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George R. Stewart (1895–1980)

Author of Earth Abides

43+ Works 6,129 Members 155 Reviews 11 Favorited

About the Author

George R. Stewart (1895-1980) was a professor of English at the University of California, Berkeley

Works by George R. Stewart

Earth Abides (1949) — Author — 3,557 copies
Storm (1941) 284 copies
Pickett's Charge (1960) 246 copies
Fire (1948) 110 copies
Names on the Globe (1667) 38 copies
East of the Giants (1938) 12 copies
American Ways of Life (1954) 11 copies
Not so rich as you think (1967) 11 copies
The Years of the City (1955) 11 copies
Man. An Autobiography (1946) 9 copies
Sheep Rock (1951) 7 copies
N.A.1, LOOKING SOUTH (1957) 5 copies
Doctor's oral 5 copies
Good lives 2 copies
This California (1965) 2 copies

Associated Works


20th century (23) American (39) American history (150) American literature (33) American West (30) apocalypse (59) apocalyptic (38) California (91) Civil War (60) classic (26) Donner Party (24) dystopia (65) ebook (23) fiction (417) geography (92) Gettysburg (39) history (338) Kindle (23) Landmark (37) names (31) non-fiction (172) novel (84) NYRB (26) own (26) pioneers (27) place names (41) plague (53) post-apocalypse (39) post-apocalyptic (233) read (53) reference (34) science fiction (617) sf (130) SF Masterworks (45) sff (29) survival (53) to-read (356) unread (42) US history (24) USA (78)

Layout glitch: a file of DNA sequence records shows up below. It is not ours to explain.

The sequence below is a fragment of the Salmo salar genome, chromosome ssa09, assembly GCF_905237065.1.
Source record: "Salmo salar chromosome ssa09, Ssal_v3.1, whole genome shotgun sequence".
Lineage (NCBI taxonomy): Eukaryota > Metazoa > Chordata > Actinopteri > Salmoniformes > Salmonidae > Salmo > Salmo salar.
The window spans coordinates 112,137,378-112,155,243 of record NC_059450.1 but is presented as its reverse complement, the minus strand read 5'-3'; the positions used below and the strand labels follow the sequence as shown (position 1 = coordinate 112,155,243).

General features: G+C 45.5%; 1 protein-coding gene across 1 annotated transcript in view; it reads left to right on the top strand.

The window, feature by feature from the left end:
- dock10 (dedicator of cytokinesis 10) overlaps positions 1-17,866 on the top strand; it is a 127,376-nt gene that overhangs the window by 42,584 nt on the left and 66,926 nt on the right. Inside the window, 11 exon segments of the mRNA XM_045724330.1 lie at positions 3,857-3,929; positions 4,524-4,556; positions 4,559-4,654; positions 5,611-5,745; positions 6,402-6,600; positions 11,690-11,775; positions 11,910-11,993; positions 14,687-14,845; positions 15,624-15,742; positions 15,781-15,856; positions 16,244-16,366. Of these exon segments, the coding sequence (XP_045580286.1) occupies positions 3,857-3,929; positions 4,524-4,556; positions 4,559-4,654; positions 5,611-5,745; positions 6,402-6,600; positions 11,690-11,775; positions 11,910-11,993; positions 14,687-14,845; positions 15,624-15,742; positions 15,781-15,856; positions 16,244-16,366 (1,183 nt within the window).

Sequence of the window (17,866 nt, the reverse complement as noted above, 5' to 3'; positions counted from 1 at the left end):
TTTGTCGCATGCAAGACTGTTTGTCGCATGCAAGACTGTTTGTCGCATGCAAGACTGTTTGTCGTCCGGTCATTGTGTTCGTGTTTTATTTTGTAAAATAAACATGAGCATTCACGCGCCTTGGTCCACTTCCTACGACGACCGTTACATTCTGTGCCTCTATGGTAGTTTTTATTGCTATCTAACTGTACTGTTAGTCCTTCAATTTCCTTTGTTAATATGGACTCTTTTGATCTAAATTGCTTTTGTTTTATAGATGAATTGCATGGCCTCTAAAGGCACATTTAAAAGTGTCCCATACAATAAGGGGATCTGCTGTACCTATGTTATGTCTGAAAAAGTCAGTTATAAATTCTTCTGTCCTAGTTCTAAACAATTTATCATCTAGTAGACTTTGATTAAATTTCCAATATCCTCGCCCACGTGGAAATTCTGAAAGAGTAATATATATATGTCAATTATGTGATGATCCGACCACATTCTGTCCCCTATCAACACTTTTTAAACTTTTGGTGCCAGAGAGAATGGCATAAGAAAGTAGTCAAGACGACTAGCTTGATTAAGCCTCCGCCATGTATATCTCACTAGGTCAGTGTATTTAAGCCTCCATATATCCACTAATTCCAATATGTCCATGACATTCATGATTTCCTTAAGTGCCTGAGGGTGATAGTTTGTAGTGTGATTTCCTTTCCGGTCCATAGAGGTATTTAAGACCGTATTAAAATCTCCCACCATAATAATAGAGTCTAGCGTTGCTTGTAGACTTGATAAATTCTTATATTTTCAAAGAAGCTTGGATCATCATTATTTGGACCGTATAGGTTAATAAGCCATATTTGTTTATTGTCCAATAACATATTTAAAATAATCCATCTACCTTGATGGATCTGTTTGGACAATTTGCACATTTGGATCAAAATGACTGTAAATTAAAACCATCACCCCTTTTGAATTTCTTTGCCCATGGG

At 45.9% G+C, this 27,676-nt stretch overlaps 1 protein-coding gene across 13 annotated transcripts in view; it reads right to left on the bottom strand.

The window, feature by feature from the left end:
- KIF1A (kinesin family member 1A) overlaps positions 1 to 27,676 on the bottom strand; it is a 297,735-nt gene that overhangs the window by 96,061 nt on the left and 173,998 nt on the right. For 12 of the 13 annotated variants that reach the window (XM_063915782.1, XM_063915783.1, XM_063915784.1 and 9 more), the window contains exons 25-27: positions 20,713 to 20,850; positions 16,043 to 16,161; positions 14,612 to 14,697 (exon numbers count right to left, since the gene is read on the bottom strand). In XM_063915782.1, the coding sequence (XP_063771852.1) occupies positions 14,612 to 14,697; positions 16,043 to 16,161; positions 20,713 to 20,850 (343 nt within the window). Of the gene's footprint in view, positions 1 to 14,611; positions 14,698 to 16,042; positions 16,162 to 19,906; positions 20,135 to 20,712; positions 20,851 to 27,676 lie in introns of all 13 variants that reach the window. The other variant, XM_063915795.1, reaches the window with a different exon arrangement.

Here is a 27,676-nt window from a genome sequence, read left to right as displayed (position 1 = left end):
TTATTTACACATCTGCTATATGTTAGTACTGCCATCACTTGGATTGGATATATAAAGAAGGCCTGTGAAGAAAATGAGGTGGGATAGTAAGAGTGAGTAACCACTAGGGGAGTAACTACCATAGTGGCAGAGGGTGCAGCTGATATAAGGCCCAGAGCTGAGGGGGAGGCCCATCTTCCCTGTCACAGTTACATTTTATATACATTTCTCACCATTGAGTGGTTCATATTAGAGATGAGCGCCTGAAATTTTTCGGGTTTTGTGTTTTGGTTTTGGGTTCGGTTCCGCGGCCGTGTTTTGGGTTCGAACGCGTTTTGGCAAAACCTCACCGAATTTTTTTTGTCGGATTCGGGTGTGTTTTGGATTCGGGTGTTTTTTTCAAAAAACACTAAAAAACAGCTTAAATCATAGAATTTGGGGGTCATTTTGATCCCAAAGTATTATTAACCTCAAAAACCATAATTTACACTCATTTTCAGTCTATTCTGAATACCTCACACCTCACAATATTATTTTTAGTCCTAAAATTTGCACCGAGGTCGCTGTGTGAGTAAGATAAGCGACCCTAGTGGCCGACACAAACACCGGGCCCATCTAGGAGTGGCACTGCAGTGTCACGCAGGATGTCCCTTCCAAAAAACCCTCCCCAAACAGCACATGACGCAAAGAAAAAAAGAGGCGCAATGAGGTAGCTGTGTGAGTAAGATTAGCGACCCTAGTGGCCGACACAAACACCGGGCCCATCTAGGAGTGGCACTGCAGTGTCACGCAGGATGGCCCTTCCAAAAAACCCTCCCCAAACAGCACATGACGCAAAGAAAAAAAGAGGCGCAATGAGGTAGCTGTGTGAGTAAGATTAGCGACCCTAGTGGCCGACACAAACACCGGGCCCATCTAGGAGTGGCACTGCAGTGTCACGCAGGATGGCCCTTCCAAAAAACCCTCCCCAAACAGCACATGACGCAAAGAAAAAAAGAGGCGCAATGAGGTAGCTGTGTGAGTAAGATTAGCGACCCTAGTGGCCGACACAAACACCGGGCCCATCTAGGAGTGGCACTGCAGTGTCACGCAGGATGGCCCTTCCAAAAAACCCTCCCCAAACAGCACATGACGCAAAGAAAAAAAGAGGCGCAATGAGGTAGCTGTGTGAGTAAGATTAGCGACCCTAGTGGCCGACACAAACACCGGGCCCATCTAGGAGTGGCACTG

Common Knowledge



George R Stewart's Earth Abides in Post-apocalyptic Literature (July 2010)


Brian Aldiss coined the term "cozy catastrophe" about John Wyndham's work. It being an end of the world event where the character doesn't suffer enough or there's not always impending doom right at the door. In Earth Abides, the main character, Ish, is bedridden throughout the entire apocalypse. Then we follow him when he is clear-headed. No zombies. No aliens. No evil government stooges.

Ish isn't a scientist or a doctor, or a superhuman soldier; he's just a slightly more intelligent person who understands the present and the importance the future holds. Along the way he picks up a few group of survivors. The dynamic of the group is something that is interesting as we see a small society form. Within this, Ish becomes a defacto leader and the idealist - but an idealist who has reality smack into him several times, especially when it concerns other people. While you do get a semblance of others actions and reasons, we are constantly following Ish and his internal dialogue. Society is gone and all that remains are the remains.

But now children come into the mix. Society is still in struggle within their group. Ish wants to build the children to take over and remember the times before and achieve order once again. But what does order and society look like when you only have less than a dozen people who existed in the "before times".

There are some amazing juxopositions in this book as well. Ish takes a wife, Emma, names that have origin towards "Adam" and "Eve". We see the story starts out with Ish (Adam) being bitten by a snake and then he's thrust out into a world of disorder but also the Earth continues. Within this, there is small discussions of religion as in Ish is not religious and views it as a distraction from the unity needed among the group and focus on survival tasks. Then to double back, mythology springs up on things that for Ish are common place but for the children who only know the world after the Great Disaster become totems and exalted titles.